Friday, October 14, 2011

Slaying the Giant

I've been a silent, stay-at-home supporter of OWS for weeks now.  Protesting has never been my thing, I guess, even in college many decades ago when many of my generation and peergroup were taking to the streets and college administration buildings against the Vietnam War.  I was also against the war, but couldn't bring myself to physically protest.  Oh well, my bad.

Anyway, I've been pleased that a new generation has taken to the (Wall) street and the parks of cities all over the country (and I've promised my son that I will go to one of the protests here locally, if possible).  Not that I'm necessarily very hopeful about real change.  The system is rigged and those who did the rigging are not going to surrender easily or quickly, if ever.  They have the money and the levers of power in the government, business, and the media, and that makes them a most formidable opponent.  This really is a David and Goliath situation, and it would take a similar miracle to the one in the Old Testament to slay this giant.

But anyway, Matt Taibbi has a good column in Rolling Stone about getting some specific demands out there that people can rally around:
But the time is rapidly approaching when the movement is going to have to offer concrete solutions to the problems posed by Wall Street. To do that, it will need a short but powerful list of demands. There are thousands one could make, but I'd suggest focusing on five:

1. Break up the monopolies. The so-called "Too Big to Fail" financial companies – now sometimes called by the more accurate term "Systemically Dangerous Institutions" – are a direct threat to national security. They are above the law and above market consequence, making them more dangerous and unaccountable than a thousand mafias combined. There are about 20 such firms in America, and they need to be dismantled; a good start would be to repeal the Gramm-Leach-Bliley Act and mandate the separation of insurance companies, investment banks and commercial banks.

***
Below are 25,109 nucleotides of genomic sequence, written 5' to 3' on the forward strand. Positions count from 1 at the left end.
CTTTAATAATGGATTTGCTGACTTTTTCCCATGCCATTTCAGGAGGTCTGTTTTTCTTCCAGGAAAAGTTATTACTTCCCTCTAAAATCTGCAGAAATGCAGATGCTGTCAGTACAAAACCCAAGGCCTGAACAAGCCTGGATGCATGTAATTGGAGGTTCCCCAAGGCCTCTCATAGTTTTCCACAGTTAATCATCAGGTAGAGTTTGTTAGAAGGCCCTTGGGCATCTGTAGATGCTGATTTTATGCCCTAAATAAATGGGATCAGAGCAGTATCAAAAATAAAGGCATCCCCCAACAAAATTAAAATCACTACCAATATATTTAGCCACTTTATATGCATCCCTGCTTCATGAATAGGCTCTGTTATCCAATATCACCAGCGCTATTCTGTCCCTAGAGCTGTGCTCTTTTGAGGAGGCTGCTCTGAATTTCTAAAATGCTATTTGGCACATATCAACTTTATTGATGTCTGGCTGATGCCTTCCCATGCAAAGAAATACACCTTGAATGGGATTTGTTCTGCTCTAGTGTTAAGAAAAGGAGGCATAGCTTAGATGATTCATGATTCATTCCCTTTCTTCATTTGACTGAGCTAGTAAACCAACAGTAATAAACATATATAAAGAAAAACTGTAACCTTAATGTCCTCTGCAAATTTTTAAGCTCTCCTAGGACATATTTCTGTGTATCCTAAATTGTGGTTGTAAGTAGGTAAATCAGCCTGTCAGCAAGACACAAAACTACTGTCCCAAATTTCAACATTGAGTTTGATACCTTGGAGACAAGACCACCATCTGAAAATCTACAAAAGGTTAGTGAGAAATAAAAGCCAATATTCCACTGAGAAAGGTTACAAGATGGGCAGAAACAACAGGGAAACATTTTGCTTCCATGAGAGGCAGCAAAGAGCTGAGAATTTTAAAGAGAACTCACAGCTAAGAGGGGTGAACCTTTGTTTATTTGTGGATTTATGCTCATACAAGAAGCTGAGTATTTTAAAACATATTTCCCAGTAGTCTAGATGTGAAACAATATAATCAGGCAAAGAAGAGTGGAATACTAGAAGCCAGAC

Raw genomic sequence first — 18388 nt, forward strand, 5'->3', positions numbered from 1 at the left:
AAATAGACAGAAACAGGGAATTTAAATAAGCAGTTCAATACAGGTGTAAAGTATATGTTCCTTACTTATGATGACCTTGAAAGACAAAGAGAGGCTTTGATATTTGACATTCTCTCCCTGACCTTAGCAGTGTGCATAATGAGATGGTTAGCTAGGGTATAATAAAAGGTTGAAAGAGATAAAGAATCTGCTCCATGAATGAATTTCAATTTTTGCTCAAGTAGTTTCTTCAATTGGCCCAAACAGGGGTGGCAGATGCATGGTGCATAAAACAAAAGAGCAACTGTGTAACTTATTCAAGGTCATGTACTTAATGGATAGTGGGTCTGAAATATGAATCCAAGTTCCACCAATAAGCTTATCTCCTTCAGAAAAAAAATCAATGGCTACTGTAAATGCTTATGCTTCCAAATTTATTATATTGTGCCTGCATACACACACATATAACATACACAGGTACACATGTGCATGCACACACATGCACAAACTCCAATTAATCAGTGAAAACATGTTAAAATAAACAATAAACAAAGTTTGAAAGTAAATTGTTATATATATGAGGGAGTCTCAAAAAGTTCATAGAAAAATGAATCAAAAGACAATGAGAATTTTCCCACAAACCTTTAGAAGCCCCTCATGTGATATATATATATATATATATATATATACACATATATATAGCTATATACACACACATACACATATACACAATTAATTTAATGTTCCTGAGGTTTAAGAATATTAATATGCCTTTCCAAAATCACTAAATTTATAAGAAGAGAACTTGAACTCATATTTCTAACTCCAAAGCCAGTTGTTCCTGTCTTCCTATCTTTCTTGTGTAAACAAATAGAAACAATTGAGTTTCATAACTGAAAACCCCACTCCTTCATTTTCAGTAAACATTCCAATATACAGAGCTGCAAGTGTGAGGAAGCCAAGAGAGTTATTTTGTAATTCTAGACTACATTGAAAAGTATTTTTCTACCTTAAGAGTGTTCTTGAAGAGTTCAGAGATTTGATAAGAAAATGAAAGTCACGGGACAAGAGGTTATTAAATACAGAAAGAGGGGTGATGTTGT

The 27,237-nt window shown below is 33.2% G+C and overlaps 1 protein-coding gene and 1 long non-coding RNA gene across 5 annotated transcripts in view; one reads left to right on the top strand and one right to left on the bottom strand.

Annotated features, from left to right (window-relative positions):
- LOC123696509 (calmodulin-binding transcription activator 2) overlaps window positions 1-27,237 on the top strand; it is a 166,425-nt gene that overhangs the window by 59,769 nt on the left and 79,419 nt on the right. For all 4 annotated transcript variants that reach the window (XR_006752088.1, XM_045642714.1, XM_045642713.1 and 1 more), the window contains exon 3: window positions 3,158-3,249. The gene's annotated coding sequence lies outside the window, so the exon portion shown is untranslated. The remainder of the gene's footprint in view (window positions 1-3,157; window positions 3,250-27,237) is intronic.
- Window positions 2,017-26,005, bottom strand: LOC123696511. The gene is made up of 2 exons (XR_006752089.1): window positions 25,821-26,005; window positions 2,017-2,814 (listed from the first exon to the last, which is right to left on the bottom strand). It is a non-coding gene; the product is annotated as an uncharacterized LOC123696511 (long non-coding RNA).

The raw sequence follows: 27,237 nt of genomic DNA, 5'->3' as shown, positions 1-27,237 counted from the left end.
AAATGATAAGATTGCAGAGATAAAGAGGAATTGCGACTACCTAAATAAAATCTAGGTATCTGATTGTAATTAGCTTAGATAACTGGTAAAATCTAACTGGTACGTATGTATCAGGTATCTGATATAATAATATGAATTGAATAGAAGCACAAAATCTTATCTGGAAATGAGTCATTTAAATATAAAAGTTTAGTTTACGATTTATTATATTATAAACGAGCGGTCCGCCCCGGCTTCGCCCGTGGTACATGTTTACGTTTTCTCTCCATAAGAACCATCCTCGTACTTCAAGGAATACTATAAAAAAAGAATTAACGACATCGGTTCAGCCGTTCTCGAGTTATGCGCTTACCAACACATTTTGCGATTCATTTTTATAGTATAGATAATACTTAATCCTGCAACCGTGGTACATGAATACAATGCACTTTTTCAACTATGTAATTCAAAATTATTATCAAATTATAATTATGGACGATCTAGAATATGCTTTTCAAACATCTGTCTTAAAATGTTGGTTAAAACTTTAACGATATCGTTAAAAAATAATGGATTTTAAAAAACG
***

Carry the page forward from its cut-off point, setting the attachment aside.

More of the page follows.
2. Pay for your own bailouts. A tax of 0.1 percent on all trades of stocks and bonds and a 0.01 percent tax on all trades of derivatives would generate enough revenue to pay us back for the bailouts, and still have plenty left over to fight the deficits the banks claim to be so worried about. It would also deter the endless chase for instant profits through computerized insider-trading schemes like High Frequency Trading, and force Wall Street to go back to the job it's supposed to be doing, i.e., making sober investments in job-creating businesses and watching them grow.

3. No public money for private lobbying. A company that receives a public bailout should not be allowed to use the taxpayer's own money to lobby against him. You can either suck on the public teat or influence the next presidential race, but you can't do both. Butt out for once and let the people choose the next president and Congress.

4. Tax hedge-fund gamblers. For starters, we need an immediate repeal of the preposterous and indefensible carried-interest tax break, which allows hedge-fund titans like Stevie Cohen and John Paulson to pay taxes of only 15 percent on their billions in gambling income, while ordinary Americans pay twice that for teaching kids and putting out fires. I defy any politician to stand up and defend that loophole during an election year.

5. Change the way bankers get paid. We need new laws preventing Wall Street executives from getting bonuses upfront for deals that might blow up in all of our faces later. It should be: You make a deal today, you get company stock you can redeem two or three years from now. That forces everyone to be invested in his own company's long-term health – no more Joe Cassanos pocketing multimillion-dollar bonuses for destroying the AIGs of the world.

1 comment:

  1. Unfortunately we also have to deal with the SCOTUS ruling that "Corporations are people too". That gives leverage to these behemoths. Unfortunately too, there are so many of our citizens who buy into the spin and ideology that whatever is good for "bidness" is good for America. This OWS movement does not have the immediate "life threatening" impetus and drive that the Vietnam War had for my generation. (And yes, I did demonstrate against the war because I saw so many of my friends come back home in really bad shape or in a coffin.) This war against (basically) the way our economy is structured will be much harder for this generation to win without having a life or death threat to tout. I hope they succeed.